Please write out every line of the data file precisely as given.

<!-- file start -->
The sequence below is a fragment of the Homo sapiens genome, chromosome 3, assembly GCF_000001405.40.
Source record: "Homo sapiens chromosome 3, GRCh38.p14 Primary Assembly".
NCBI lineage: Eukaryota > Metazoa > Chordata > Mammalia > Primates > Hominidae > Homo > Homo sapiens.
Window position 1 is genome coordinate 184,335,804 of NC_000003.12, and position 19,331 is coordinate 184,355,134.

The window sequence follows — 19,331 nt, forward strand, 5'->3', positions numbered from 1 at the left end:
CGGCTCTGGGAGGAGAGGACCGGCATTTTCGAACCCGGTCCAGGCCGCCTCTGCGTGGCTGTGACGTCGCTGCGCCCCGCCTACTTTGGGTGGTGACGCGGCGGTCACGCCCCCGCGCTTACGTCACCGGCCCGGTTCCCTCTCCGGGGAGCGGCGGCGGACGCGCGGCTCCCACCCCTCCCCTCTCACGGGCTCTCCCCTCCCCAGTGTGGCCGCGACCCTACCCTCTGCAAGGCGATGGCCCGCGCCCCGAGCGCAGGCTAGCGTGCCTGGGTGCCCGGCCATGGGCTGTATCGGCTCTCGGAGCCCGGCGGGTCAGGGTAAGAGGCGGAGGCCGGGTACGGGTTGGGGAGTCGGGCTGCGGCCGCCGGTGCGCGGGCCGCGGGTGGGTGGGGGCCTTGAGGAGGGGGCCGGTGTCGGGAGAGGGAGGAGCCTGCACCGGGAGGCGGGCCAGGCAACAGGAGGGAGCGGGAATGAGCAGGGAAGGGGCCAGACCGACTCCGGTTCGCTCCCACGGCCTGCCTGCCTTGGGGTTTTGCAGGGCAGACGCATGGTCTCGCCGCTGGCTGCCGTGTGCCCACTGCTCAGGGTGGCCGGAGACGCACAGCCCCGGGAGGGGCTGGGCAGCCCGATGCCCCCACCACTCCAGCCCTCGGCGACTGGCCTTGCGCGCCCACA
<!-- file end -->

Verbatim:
The sequence below is a fragment of the Homo sapiens genome, chromosome 3, assembly GCF_000001405.40.
Source record: "Homo sapiens chromosome 3, GRCh38.p14 Primary Assembly".
NCBI lineage: Eukaryota > Metazoa > Chordata > Mammalia > Primates > Hominidae > Homo > Homo sapiens.
Window position 1 is genome coordinate 184,335,804 of NC_000003.12, and position 19,331 is coordinate 184,355,134.

The window sequence follows — 19,331 nt, forward strand, 5'->3', positions numbered from 1 at the left end:
CGGCTCTGGGAGGAGAGGACCGGCATTTTCGAACCCGGTCCAGGCCGCCTCTGCGTGGCTGTGACGTCGCTGCGCCCCGCCTACTTTGGGTGGTGACGCGGCGGTCACGCCCCCGCGCTTACGTCACCGGCCCGGTTCCCTCTCCGGGGAGCGGCGGCGGACGCGCGGCTCCCACCCCTCCCCTCTCACGGGCTCTCCCCTCCCCAGTGTGGCCGCGACCCTACCCTCTGCAAGGCGATGGCCCGCGCCCCGAGCGCAGGCTAGCGTGCCTGGGTGCCCGGCCATGGGCTGTATCGGCTCTCGGAGCCCGGCGGGTCAGGGTAAGAGGCGGAGGCCGGGTACGGGTTGGGGAGTCGGGCTGCGGCCGCCGGTGCGCGGGCCGCGGGTGGGTGGGGGCCTTGAGGAGGGGGCCGGTGTCGGGAGAGGGAGGAGCCTGCACCGGGAGGCGGGCCAGGCAACAGGAGGGAGCGGGAATGAGCAGGGAAGGGGCCAGACCGACTCCGGTTCGCTCCCACGGCCTGCCTGCCTTGGGGTTTTGCAGGGCAGACGCATGGTCTCGCCGCTGGCTGCCGTGTGCCCACTGCTCAGGGTGGCCGGAGACGCACAGCCCCGGGAGGGGCTGGGCAGCCCGATGCCCCCACCACTCCAGCCCTCGGCGACTGGCCTTGCGCGCCCACA